TABOR BREWSTER: We drive like an hour and a half north of New Orleans to this tiny studio that’s in a cabin in the middle of the woods in this place called Bogalusa, Louisiana, which is in the middle of the swamp.

ROBERT FREEMAN: Really stinky.

GRAYSON WORLEY: There’s a paper mill or something and it’s horrible.

ROBERT FREEMAN: And we always stop at (Raising) Cane’s or Chick-fil-A.

COLE HERRINGTON: There’s lots of country flies as well.

EVERYONE: [laughter] A lot of country flies.

COLE HERRINGTON: Only in the summertime, though.

TABOR BREWSTER: And so we drive to this cabin called Studio in the Country, in the middle of the swamp, but it’s actually a really historic studio, like lots of famous musicians record there. But it’s really fun because we just get to go to the middle of nowhere, take our minds off of things and just sort of like record all of our songs in one day. We make sure that we have everything prepared because we only have a certain amount of time in the studio. So we try to get the songs like 100 percent ready.

ROBERT FREEMAN: It’s a really awesome combination of being wildly stressed out and just having so much fun. Because there’s really nothing quite like hearing the song for the first time after it’s been recorded with all the production on it. It’s just a really great bonding process and just honestly something that I think I can speak for the rest of the guys that it’s just like a really special thing that I hold very dearly, just going in the studio with the guys.

COLE HERRINGTON: Definitely, besides playing live together, my favorite thing by far would be recording together.

GRAYSON WORLEY: The sound engineer is a beast. He’ll be playing the songs back and just vibing, just doing his own thing in there and letting the creative juices flow, and we’re just sitting in the back just laughing, having a good time.

REBECCA SHAID: The One South Lark members also gave me a sneak peak at what’s coming next for the band.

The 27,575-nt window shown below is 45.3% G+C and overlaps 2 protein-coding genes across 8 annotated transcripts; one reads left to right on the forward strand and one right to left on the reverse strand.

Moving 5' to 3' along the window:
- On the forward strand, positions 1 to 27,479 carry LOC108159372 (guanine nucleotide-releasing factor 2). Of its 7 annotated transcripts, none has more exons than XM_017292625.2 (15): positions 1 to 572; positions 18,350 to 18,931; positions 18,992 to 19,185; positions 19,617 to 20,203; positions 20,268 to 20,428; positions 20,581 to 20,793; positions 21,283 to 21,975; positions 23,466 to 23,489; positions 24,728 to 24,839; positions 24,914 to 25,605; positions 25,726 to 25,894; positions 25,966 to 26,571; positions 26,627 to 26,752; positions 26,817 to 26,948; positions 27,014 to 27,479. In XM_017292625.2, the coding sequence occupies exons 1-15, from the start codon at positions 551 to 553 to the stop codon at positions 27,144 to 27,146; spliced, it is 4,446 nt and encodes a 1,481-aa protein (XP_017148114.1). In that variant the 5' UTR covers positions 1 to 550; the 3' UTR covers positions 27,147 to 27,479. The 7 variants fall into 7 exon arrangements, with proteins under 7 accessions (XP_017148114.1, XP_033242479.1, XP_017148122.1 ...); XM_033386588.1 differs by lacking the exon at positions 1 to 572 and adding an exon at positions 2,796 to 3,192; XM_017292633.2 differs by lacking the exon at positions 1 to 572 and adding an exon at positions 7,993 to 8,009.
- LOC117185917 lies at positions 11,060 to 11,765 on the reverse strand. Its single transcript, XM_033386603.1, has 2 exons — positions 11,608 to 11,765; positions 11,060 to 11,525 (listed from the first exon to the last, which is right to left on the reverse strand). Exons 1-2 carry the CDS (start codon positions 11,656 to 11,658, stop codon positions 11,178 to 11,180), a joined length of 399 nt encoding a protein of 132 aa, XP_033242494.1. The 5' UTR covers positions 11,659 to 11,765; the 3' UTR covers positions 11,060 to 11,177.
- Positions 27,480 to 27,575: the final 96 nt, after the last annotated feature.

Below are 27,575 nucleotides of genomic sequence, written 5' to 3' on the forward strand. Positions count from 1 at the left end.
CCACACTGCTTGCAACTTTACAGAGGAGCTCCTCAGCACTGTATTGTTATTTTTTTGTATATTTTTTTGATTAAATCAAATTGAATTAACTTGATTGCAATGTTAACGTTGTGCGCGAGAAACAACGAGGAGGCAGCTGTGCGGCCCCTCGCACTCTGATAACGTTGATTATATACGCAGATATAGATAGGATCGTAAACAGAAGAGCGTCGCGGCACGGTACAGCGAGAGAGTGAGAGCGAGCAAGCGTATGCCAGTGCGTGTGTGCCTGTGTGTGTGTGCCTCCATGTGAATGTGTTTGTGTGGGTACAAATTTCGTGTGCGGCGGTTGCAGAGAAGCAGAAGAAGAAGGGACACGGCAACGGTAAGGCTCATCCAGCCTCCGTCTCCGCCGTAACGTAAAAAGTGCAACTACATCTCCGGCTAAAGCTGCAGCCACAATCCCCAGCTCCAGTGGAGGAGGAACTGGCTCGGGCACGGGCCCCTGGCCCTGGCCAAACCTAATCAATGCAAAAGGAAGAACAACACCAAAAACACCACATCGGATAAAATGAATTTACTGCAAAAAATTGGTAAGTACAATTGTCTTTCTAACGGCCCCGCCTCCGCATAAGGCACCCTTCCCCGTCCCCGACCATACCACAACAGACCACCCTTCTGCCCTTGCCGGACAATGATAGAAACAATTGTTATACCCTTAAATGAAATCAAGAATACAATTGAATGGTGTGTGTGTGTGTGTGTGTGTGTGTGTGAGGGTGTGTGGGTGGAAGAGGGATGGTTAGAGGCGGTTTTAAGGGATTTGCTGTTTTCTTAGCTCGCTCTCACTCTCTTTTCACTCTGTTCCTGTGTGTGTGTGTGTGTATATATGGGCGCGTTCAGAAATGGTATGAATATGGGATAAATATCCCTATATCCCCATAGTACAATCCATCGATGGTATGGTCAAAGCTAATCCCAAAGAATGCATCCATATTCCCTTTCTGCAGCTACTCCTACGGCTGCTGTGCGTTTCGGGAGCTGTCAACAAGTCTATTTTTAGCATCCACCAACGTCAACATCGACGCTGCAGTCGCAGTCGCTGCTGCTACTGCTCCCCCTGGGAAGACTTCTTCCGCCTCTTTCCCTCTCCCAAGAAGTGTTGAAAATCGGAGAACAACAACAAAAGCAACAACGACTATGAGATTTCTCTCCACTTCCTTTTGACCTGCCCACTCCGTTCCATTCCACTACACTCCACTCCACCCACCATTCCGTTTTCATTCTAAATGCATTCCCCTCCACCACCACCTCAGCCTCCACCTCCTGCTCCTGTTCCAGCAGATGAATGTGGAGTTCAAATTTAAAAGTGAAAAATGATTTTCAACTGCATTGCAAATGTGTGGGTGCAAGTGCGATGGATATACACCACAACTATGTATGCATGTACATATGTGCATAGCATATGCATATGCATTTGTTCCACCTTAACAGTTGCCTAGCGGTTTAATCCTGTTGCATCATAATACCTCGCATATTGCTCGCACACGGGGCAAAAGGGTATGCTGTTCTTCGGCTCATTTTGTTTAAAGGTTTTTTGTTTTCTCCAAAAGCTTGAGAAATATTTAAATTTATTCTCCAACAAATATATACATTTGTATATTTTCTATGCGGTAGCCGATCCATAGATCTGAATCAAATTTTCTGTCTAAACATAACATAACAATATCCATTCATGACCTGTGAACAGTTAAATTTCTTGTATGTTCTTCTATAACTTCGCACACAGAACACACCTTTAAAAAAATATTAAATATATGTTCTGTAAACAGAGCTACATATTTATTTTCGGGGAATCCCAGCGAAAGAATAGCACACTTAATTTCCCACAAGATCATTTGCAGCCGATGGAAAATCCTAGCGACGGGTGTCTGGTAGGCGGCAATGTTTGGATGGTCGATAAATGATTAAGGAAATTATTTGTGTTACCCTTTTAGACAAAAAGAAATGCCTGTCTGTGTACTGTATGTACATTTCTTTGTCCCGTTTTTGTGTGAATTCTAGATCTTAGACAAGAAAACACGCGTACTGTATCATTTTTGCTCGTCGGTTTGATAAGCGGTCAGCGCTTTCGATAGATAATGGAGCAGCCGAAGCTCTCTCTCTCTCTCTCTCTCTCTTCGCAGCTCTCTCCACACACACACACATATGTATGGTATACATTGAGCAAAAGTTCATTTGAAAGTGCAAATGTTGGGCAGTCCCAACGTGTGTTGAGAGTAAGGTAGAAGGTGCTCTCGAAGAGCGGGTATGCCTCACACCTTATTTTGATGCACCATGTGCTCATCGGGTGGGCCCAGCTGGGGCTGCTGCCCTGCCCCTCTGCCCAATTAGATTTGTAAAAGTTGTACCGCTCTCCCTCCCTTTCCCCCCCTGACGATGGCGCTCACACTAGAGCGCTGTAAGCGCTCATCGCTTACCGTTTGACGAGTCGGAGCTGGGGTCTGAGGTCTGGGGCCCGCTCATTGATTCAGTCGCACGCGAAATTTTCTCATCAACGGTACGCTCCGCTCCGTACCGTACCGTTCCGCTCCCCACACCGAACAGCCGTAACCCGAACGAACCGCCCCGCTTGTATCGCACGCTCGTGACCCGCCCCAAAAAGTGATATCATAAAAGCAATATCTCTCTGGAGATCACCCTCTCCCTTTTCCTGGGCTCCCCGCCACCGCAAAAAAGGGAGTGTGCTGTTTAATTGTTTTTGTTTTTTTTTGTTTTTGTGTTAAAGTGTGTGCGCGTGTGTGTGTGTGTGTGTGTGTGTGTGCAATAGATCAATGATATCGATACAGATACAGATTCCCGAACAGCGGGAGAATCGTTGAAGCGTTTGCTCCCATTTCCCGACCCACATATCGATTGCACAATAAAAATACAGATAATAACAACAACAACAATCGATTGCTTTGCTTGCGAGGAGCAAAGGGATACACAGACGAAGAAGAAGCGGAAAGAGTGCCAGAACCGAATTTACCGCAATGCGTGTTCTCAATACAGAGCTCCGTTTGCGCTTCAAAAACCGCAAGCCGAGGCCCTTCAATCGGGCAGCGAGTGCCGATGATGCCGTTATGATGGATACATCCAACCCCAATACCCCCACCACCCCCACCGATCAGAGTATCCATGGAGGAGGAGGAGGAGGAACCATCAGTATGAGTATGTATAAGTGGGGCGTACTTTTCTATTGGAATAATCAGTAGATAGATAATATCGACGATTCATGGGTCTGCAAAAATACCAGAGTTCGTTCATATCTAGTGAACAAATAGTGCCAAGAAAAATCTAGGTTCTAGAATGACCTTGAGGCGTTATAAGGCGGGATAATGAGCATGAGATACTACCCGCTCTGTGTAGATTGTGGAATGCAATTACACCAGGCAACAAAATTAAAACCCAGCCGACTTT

GRAYSON WORLEY: Should we spill the beans here?

ROBERT FREEMAN: I can see some beans being spilled a little bit.

TABOR BREWSTER: I can see some legumes tossed around.

GRAYSON WORLEY: We may or may not be working on our second album, which may or may not be called Two South Lark. So I can neither confirm nor deny. But that might be coming in the near future.

ROBERT FREEMAN: We’re definitely not working on another album. And it’s definitely not going to be called Two South Lark.

TABOR BREWSTER: It’s also definitely not featuring Drake. So don’t get excited for that.

ROBERT FREEMAN: We’re definitely not making a Hotline Bling remix.

TABOR BREWSTER: We’re definitely not returning to our Christian contemporary roots.

GRAYSON WORLEY: We also have a side project called Bridge to Antarctica, which is kind of a crazy little metal band. We might see some stuff from there in the near future, we’re gonna come out with an album called Funeral of Fire. It’s gonna be pretty crazy.

TABOR BREWSTER: We’re all about trying new things.

REBECCA SHAID: Tabor’s not wrong. The group has managed to make an impressive collection of indie pop songs since they began putting out music three years ago. If you’re interested in some key One South Lark recs, let’s hear the favorite songs from the band itself.

COLE HERRINGTON: I’m a massive fan of the song Vacation.

ROBERT FREEMAN: On Jupiter Drive.


ROBERT FREEMAN: Sons and Daughters too. Sons and Daughters always makes me tear up a little bit because it takes me back to right before we, ah, right before we all went to college.


GRAYSON WORLEY: And it’s the title track and the introduction to the album. So it was kind of cool. Like, after finishing like the nine other songs just finally getting that one done. And seeing the whole thing coming together. It’s really like a, kind of a thesis statement for the whole thing. So that one was super fulfilling to finally hear the recording of.